Angela Gonzalez
Absolutely! TBRI is an acronym for trust based relational intervention. It is a trauma informed approach to vulnerable children. However, it’s an approach that we can utilize with all children, with any adult who has experienced complex trauma. And I say every individual working with people needs to be a trauma-informed individual because if we are a trauma-informed community, we can see beyond the behaviors of people, beyond the behaviors of children, beyond the behaviors of teenagers, and see them more with a compassionate and empathetic heart. And trauma is all around us. We just don’t see it. We may be in the grocery store buying groceries and there’s somebody that just flipped their lid, like we call it, that is having a behavior but if we have that compassion and we are informed about what trauma and adversity does to people, we are able to see them in a different light. And we’re asking them a different question, instead of asking the question, what was wrong with you? We ask the questions what happened to you? And that is a more compassionate way of seeing the world. With more kindness. And I love that, I love that the work that this work that, you know, this approach is it’s very, we can utilize it anywhere.

AD BREAK

Latasha Morrison
How has, you know, this trauma informed therapy, this TBRI I think we said, how has this helped you in this work? Like, like how have you, because you’re basically, this is what you do. And then you’re experiencing this. And then you’re, you know, we have all the things that’s happening in our world, right now. How is this growing up personally for you in your life?

Angela Gonzalez
Yeah, I think the work that we all do and how God created us and our purpose and all of that is so intertwined. Right? And I get to do the work that I do, because I am passionate about seeing families thrive. I’m passionate about children and individuals seeking healing and growth, and that we can make a difference in our world. But we can also break cycles of intergenerational trauma, and adversity. And so I became a TBRI Practitioner, because we are an adoptive family, and I wanted to help my child. And as I am doing this work, I am learning more and more and more, and I’m growing, and I’m seeing that trauma and adversity is not just for that group. Yes, of course, they’ve experienced trauma and adversity. But it extends beyond that. And as a minority woman, as a minority immigrant woman, I have seen it in my communities. Right? We’ve seen it communities. And of course, trauma and adversity it’s not just experienced by minorities, only. Anyone can experience trauma and adversity. However, there’s additional adversities when it comes to race, when it comes to being a woman. And you know, there’s different layers, if you will, of trauma. And so, it became really evident to me that the work that I wanted to do and how passionate I became about becoming a trauma-informed family, it had to transpire. And it has to be multiplied in helping other families become trauma-informed, helping communities become trauma-informed. So therefore, when they are working with people, if you’re a nonprofit, and you’re working with the homeless population, you understand the why and the reason why some of these things happen. And it gives us the compassion and that greater empathy that only, I believe that this greater empathy comes from the Divine, from God, from who He wants us and who He created us to be. So, yes.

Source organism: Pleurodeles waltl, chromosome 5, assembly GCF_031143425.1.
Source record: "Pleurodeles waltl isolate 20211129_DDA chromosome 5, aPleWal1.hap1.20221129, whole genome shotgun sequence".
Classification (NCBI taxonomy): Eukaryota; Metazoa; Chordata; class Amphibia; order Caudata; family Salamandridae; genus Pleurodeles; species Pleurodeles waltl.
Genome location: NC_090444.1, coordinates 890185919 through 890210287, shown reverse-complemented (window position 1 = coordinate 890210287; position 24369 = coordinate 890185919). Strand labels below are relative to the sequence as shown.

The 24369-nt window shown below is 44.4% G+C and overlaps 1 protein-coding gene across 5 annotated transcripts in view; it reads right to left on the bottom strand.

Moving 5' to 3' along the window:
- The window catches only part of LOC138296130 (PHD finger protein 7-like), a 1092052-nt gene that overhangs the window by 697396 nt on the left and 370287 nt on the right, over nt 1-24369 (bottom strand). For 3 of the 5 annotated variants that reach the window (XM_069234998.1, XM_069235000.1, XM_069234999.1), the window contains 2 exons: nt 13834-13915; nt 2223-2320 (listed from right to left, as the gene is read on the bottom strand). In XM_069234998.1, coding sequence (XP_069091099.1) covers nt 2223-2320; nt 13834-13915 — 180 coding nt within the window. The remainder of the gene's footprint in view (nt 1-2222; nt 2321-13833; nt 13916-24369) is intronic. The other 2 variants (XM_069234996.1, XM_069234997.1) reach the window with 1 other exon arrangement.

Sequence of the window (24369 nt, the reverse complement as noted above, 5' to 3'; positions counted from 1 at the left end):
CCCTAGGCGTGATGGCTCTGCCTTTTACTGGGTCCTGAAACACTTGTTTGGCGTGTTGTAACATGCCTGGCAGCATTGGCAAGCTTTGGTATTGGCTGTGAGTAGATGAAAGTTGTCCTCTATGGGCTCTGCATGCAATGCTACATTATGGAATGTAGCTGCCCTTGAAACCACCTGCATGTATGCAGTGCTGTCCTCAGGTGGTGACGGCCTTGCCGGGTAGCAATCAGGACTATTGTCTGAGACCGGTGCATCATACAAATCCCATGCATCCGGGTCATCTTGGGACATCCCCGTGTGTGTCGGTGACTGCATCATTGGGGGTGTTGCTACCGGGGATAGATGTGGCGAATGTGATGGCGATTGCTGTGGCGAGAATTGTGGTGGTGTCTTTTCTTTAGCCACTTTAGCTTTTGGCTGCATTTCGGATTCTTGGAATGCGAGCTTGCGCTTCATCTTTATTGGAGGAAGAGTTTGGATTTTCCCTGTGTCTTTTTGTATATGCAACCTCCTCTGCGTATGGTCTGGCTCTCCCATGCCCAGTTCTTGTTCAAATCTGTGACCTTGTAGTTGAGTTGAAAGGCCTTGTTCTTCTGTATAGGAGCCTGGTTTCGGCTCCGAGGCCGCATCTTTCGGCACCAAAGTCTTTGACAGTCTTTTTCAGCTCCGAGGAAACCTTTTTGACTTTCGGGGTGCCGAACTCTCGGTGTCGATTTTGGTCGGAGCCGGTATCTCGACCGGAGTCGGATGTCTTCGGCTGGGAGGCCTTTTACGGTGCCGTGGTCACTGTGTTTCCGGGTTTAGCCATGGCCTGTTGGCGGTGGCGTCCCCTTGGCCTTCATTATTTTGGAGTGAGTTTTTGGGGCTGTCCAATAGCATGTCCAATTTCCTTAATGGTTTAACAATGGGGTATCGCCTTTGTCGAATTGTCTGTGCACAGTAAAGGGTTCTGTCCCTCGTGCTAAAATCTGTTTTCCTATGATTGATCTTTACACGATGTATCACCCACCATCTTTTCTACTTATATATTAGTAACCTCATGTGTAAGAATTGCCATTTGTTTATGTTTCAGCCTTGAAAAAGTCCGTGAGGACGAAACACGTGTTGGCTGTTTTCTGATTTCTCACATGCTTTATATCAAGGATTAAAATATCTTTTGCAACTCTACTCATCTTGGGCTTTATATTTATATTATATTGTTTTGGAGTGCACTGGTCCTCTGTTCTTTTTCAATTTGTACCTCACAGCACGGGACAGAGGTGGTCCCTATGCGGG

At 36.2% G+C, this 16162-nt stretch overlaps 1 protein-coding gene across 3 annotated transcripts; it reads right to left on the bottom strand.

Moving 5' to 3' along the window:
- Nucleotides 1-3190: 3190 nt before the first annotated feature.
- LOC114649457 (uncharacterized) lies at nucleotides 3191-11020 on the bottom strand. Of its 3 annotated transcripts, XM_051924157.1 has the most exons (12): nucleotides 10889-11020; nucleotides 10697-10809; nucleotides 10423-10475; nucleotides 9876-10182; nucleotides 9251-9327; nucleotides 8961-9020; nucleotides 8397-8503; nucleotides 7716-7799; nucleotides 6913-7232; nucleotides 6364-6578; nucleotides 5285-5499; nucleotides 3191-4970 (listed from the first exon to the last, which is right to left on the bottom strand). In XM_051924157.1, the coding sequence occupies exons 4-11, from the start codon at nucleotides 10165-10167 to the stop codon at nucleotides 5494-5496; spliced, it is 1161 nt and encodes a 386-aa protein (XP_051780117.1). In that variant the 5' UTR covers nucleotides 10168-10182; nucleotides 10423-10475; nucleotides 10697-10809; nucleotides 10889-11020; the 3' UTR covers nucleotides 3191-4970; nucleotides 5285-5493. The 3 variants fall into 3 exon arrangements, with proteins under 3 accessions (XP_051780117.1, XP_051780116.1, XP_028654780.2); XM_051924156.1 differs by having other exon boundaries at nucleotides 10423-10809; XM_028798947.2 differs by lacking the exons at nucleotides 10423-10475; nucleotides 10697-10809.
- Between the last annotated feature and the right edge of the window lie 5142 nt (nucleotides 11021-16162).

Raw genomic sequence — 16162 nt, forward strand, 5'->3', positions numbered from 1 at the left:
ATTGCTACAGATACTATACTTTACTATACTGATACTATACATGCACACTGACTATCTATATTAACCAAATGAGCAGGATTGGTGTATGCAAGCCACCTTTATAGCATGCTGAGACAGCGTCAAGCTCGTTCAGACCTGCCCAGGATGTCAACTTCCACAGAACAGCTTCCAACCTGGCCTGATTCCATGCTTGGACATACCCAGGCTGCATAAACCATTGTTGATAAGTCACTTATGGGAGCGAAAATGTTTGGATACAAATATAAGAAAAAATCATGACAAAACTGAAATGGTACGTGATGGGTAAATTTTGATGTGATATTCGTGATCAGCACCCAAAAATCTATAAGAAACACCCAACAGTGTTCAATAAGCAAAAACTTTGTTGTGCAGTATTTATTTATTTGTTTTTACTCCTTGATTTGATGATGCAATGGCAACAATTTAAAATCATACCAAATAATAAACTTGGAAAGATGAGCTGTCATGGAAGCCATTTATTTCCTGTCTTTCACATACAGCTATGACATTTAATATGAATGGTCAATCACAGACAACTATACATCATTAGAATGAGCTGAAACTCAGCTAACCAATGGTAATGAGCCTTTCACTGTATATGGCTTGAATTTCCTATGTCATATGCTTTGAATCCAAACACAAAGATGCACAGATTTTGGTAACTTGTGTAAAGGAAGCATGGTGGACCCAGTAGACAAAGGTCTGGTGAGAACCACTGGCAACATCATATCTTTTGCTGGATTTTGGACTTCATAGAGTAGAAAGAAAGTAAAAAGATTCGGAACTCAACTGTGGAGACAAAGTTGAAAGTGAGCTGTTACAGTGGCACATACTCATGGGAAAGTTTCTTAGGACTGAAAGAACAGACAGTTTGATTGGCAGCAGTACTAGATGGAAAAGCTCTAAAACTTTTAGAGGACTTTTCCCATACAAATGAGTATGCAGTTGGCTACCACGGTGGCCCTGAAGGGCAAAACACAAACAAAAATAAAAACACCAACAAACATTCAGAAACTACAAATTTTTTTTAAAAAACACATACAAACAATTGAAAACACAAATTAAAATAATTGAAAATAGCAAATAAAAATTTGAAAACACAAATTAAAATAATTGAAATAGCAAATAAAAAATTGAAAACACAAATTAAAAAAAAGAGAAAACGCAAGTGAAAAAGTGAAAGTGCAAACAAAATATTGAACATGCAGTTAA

Latasha Morrison